Only a few souls around, old donkeys grazing and this old farmhouse spread over 600 m2 between olive trees and cypresses… For the owners of the Provençal building, rehabilitated ten years earlier by Alexandre Lafourcade, expert in the restoration of residences old, the first confinement was a click. Between city and nature, these city dwellers see a new future and leave the field open to Diego Delgado-Elias for the interior design. Their brief: many materials and few colors. “A wish that sums up my DNA well,” says the Peruvian architect who founded his agency five years ago in Paris. I wanted to breathe in a contemporary and masculine spirit, without distorting the raw and peasant character of this farmhouse. »
Reinterpreting the rustic spirit
Walls patinated under the effect of Marmorino stucco, kitchen island in travertine blending into Burgundy stone… Beneath an apparent simplicity, the architect left nothing to chance, designing every detail: molded bookcase, headboards, ornaments in braided leather… right up to the lights reinterpreting the rustic spirit of wrought iron candelabras.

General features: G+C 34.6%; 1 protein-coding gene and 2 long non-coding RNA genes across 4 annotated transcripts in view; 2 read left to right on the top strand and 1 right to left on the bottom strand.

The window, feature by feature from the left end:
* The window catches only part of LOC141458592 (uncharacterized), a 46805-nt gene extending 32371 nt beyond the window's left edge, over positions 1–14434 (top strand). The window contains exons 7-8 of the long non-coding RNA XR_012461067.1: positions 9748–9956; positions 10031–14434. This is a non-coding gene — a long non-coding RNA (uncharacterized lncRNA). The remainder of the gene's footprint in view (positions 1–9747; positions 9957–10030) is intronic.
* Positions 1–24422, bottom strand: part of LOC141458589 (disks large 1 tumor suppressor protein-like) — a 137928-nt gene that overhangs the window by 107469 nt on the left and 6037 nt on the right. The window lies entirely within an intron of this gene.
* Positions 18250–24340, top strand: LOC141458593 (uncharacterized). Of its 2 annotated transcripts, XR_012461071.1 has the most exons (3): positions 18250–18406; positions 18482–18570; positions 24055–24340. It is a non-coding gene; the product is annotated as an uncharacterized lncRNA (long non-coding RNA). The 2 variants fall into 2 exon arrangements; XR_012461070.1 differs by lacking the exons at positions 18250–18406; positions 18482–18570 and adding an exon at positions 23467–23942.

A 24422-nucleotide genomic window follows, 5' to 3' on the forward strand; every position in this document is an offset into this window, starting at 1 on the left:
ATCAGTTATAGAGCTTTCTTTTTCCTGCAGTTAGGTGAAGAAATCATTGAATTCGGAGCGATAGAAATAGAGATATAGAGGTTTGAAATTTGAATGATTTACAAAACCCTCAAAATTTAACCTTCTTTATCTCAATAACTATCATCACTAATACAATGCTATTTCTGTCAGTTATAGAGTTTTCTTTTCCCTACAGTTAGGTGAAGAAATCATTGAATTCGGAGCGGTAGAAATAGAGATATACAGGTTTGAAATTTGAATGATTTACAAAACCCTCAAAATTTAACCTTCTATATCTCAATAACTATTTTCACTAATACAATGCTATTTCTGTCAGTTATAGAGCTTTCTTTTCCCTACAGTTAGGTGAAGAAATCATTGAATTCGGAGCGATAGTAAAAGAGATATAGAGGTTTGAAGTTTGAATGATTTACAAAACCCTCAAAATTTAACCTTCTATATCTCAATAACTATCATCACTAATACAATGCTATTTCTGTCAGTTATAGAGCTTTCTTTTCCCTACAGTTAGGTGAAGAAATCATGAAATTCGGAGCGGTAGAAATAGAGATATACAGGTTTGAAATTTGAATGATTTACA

A nod to Provence, the cradle of basketry, straw is naturally part of the game, whether it’s the textured raffia lining certain walls or the custom-made pieces of rye and wicker furniture, entrusted to local publishers (Atelier Vime, Editions Midi). Here, no talkative style effects, but the absolute quest for the right furniture. Icons of Italian design, farmhouse tables, Dutch utilitarian furniture from the 1920s… thus interact throughout the rooms. Only twist? “The intervention of the Spanish artist Elvira Solana in the stairwell, concludes Diego Delgado-Elias. The spectacular effect of its huge fresco is there but all in halftone. » Verdict? Ma(s)gistral!